Louisiana’s Disappearing Coastline

The current population of Louisiana is estimated to be 4.68 million people. In February 2019, state utilities used natural gas (76.0%), coal (11.6%), nuclear (7.8%) and renewable energy (4.6%) to generate electricity. Biomass and hydropower are the primary sources of renewable energy in Louisiana.

Louisiana’s reliance on natural gas contributes to their low electricity prices. In February 2019, the average price of residential electricity in the state was 9.2 ¢ per kWh, which is the 3rd cheapest price in the United States. The average price of electricity in the United States is 12.5 ¢ per kWh.

Louisiana legislators has not established any renewable energy or greenhouse gas emissions goals. The State Energy Office promotes the efficient use and management of energy in the state. It helps maximize Louisiana’s energy potential by exploring all energy sources and by reducing current energy consumption through education, energy-use studies, and demonstrations of energy-efficient technologies.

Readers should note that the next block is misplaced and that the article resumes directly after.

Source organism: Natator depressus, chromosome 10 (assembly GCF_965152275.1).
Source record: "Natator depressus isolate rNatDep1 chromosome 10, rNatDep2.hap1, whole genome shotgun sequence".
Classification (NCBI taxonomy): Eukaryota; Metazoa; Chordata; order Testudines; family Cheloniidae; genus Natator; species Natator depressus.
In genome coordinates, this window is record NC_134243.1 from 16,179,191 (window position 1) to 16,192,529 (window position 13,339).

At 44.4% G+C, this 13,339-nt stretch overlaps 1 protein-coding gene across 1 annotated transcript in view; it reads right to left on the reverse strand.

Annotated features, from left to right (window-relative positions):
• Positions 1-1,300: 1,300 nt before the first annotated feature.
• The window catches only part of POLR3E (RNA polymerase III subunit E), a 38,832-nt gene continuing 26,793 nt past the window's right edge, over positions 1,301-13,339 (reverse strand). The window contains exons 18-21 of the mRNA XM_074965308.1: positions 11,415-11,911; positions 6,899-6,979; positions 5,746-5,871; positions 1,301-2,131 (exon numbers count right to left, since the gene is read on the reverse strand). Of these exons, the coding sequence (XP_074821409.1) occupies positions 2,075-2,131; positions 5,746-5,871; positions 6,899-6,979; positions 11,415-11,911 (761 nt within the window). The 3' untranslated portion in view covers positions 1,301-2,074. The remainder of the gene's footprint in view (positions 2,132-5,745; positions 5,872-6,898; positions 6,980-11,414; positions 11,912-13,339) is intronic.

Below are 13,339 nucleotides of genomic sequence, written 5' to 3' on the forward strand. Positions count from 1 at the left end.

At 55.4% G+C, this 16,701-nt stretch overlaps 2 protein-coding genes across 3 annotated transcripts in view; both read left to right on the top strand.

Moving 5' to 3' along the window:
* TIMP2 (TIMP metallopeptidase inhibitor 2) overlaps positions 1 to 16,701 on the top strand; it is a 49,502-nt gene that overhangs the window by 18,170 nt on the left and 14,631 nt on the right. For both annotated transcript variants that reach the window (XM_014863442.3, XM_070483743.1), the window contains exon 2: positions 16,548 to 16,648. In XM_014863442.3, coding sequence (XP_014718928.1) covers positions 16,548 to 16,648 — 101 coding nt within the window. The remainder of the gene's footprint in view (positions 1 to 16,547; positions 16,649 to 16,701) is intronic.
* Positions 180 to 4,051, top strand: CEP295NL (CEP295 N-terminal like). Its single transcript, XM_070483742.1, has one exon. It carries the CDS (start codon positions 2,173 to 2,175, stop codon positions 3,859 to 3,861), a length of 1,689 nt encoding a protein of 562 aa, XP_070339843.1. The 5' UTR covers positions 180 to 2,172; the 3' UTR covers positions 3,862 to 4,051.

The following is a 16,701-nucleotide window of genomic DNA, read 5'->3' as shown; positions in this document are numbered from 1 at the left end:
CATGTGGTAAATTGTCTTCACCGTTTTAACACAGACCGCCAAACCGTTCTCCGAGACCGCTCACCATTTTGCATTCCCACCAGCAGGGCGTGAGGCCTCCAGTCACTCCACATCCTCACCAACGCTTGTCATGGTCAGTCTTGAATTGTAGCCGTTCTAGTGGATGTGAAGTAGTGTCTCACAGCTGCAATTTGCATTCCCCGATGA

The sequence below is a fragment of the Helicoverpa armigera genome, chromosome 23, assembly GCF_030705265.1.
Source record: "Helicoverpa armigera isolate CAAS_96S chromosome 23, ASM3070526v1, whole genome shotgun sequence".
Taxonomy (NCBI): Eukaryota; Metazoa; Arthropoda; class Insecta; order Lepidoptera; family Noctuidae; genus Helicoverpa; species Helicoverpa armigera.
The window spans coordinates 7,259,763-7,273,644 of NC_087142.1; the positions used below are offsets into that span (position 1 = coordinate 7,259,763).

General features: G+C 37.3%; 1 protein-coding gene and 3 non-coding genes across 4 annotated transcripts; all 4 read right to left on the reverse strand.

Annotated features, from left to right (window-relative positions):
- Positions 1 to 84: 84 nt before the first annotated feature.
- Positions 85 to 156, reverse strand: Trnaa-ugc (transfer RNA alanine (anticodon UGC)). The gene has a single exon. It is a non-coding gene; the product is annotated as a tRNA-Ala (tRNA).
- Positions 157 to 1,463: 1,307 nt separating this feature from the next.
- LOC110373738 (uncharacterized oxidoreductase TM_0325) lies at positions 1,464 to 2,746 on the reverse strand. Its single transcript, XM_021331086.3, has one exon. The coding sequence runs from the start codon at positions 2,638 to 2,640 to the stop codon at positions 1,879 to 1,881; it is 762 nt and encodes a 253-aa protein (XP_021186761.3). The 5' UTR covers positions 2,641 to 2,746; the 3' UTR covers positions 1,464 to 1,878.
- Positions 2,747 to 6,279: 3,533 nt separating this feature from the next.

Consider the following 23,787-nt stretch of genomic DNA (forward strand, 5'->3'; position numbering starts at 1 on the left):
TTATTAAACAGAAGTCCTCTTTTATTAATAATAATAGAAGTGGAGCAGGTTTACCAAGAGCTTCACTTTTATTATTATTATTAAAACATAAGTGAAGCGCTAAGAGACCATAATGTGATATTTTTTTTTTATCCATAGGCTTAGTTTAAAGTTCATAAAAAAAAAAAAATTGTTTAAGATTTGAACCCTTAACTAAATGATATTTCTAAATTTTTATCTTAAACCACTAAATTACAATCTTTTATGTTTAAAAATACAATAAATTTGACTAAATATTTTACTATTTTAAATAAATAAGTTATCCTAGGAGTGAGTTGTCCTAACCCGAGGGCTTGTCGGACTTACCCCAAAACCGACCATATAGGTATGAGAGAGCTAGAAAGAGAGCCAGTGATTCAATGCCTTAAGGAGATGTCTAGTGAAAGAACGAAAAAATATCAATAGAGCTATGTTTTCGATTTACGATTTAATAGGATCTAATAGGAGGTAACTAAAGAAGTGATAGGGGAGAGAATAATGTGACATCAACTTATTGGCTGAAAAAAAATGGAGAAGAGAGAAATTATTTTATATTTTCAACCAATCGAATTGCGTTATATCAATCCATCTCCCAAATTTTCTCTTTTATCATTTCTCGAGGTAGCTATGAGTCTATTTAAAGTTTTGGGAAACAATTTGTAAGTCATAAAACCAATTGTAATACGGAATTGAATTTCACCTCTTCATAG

Louisiana has been feeling the impact of melting of glaciers around the world from global warming and the subsequent coastal erosion for decades. State legislators have recently developed a plan for coping with the impacts of global warming, including a relocation of infrastructure and communities. The plan, Louisiana’s Strategic Adaptations for Future Environments (LA SAFE), looks at future flood risks in six coastal parishes and recommends a series of policy changes that could help mitigate those risks.

Louisiana is among the most flood-prone states in the United States. The state has lost nearly 2,000 square miles of land since the 1930s. Climate change will only exacerbate the flood risks across Louisiana. LA SAFE believes the state could more than 4,000 square miles over the next 50 years. The state’s ability to adapt to coastal erosion and rising sea level will determine if coastal communities will be able to survive.

Louisiana, like many coastal regions around the world are on the front lines of global warming and climate change. The melting of the global ice sheets has been extensively documented and is an irrefutable fact. The question is what will the world do to reduce greenhouse gas emissions? The clock is ticking and Louisiana can measure the devastation every day.

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